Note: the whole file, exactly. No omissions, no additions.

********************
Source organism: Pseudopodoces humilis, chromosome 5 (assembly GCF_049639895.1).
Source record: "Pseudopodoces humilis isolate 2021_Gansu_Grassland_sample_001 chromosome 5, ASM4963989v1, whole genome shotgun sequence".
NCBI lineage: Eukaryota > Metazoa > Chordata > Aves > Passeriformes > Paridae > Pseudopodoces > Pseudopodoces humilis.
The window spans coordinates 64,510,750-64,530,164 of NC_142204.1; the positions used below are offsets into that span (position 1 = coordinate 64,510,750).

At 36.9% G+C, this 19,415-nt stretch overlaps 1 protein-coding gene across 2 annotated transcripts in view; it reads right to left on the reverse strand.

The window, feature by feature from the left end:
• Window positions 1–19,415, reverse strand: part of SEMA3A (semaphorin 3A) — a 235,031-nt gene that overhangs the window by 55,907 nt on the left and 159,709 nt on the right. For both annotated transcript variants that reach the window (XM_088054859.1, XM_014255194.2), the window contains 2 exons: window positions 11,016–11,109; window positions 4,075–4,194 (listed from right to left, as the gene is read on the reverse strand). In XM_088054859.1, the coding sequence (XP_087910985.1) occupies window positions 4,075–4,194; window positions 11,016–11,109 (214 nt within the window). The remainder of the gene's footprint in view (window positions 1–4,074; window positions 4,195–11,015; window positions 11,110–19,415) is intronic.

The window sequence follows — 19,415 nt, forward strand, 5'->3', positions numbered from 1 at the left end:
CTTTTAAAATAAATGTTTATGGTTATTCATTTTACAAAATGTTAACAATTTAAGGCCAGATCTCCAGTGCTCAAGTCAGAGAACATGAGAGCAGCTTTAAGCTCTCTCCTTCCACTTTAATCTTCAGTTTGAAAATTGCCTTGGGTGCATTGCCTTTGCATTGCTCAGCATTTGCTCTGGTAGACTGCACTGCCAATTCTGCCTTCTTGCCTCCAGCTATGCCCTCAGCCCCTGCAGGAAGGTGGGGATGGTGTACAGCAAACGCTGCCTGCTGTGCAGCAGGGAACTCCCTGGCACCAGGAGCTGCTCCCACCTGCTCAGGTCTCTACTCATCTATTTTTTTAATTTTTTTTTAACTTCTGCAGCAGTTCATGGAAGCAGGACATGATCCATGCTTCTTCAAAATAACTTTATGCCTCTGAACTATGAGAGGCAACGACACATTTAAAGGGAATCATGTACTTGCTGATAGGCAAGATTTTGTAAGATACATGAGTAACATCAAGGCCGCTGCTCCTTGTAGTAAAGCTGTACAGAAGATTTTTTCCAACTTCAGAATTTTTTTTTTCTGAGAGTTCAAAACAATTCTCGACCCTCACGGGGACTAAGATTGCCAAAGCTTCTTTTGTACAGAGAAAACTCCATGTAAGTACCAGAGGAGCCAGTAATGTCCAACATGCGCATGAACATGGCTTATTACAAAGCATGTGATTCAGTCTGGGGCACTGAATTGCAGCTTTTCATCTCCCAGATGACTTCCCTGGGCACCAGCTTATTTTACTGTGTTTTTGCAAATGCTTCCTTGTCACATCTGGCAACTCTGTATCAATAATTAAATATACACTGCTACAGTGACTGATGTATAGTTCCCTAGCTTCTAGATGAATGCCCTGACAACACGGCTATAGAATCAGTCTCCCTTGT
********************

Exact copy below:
Source organism: Pseudopodoces humilis, chromosome 5 (assembly GCF_049639895.1).
Source record: "Pseudopodoces humilis isolate 2021_Gansu_Grassland_sample_001 chromosome 5, ASM4963989v1, whole genome shotgun sequence".
NCBI lineage: Eukaryota > Metazoa > Chordata > Aves > Passeriformes > Paridae > Pseudopodoces > Pseudopodoces humilis.
The window spans coordinates 64,510,750-64,530,164 of NC_142204.1; the positions used below are offsets into that span (position 1 = coordinate 64,510,750).

At 36.9% G+C, this 19,415-nt stretch overlaps 1 protein-coding gene across 2 annotated transcripts in view; it reads right to left on the reverse strand.

The window, feature by feature from the left end:
• Window positions 1–19,415, reverse strand: part of SEMA3A (semaphorin 3A) — a 235,031-nt gene that overhangs the window by 55,907 nt on the left and 159,709 nt on the right. For both annotated transcript variants that reach the window (XM_088054859.1, XM_014255194.2), the window contains 2 exons: window positions 11,016–11,109; window positions 4,075–4,194 (listed from right to left, as the gene is read on the reverse strand). In XM_088054859.1, the coding sequence (XP_087910985.1) occupies window positions 4,075–4,194; window positions 11,016–11,109 (214 nt within the window). The remainder of the gene's footprint in view (window positions 1–4,074; window positions 4,195–11,015; window positions 11,110–19,415) is intronic.

The window sequence follows — 19,415 nt, forward strand, 5'->3', positions numbered from 1 at the left end:
CTTTTAAAATAAATGTTTATGGTTATTCATTTTACAAAATGTTAACAATTTAAGGCCAGATCTCCAGTGCTCAAGTCAGAGAACATGAGAGCAGCTTTAAGCTCTCTCCTTCCACTTTAATCTTCAGTTTGAAAATTGCCTTGGGTGCATTGCCTTTGCATTGCTCAGCATTTGCTCTGGTAGACTGCACTGCCAATTCTGCCTTCTTGCCTCCAGCTATGCCCTCAGCCCCTGCAGGAAGGTGGGGATGGTGTACAGCAAACGCTGCCTGCTGTGCAGCAGGGAACTCCCTGGCACCAGGAGCTGCTCCCACCTGCTCAGGTCTCTACTCATCTATTTTTTTAATTTTTTTTTAACTTCTGCAGCAGTTCATGGAAGCAGGACATGATCCATGCTTCTTCAAAATAACTTTATGCCTCTGAACTATGAGAGGCAACGACACATTTAAAGGGAATCATGTACTTGCTGATAGGCAAGATTTTGTAAGATACATGAGTAACATCAAGGCCGCTGCTCCTTGTAGTAAAGCTGTACAGAAGATTTTTTCCAACTTCAGAATTTTTTTTTTCTGAGAGTTCAAAACAATTCTCGACCCTCACGGGGACTAAGATTGCCAAAGCTTCTTTTGTACAGAGAAAACTCCATGTAAGTACCAGAGGAGCCAGTAATGTCCAACATGCGCATGAACATGGCTTATTACAAAGCATGTGATTCAGTCTGGGGCACTGAATTGCAGCTTTTCATCTCCCAGATGACTTCCCTGGGCACCAGCTTATTTTACTGTGTTTTTGCAAATGCTTCCTTGTCACATCTGGCAACTCTGTATCAATAATTAAATATACACTGCTACAGTGACTGATGTATAGTTCCCTAGCTTCTAGATGAATGCCCTGACAACACGGCTATAGAATCAGTCTCCCTTGT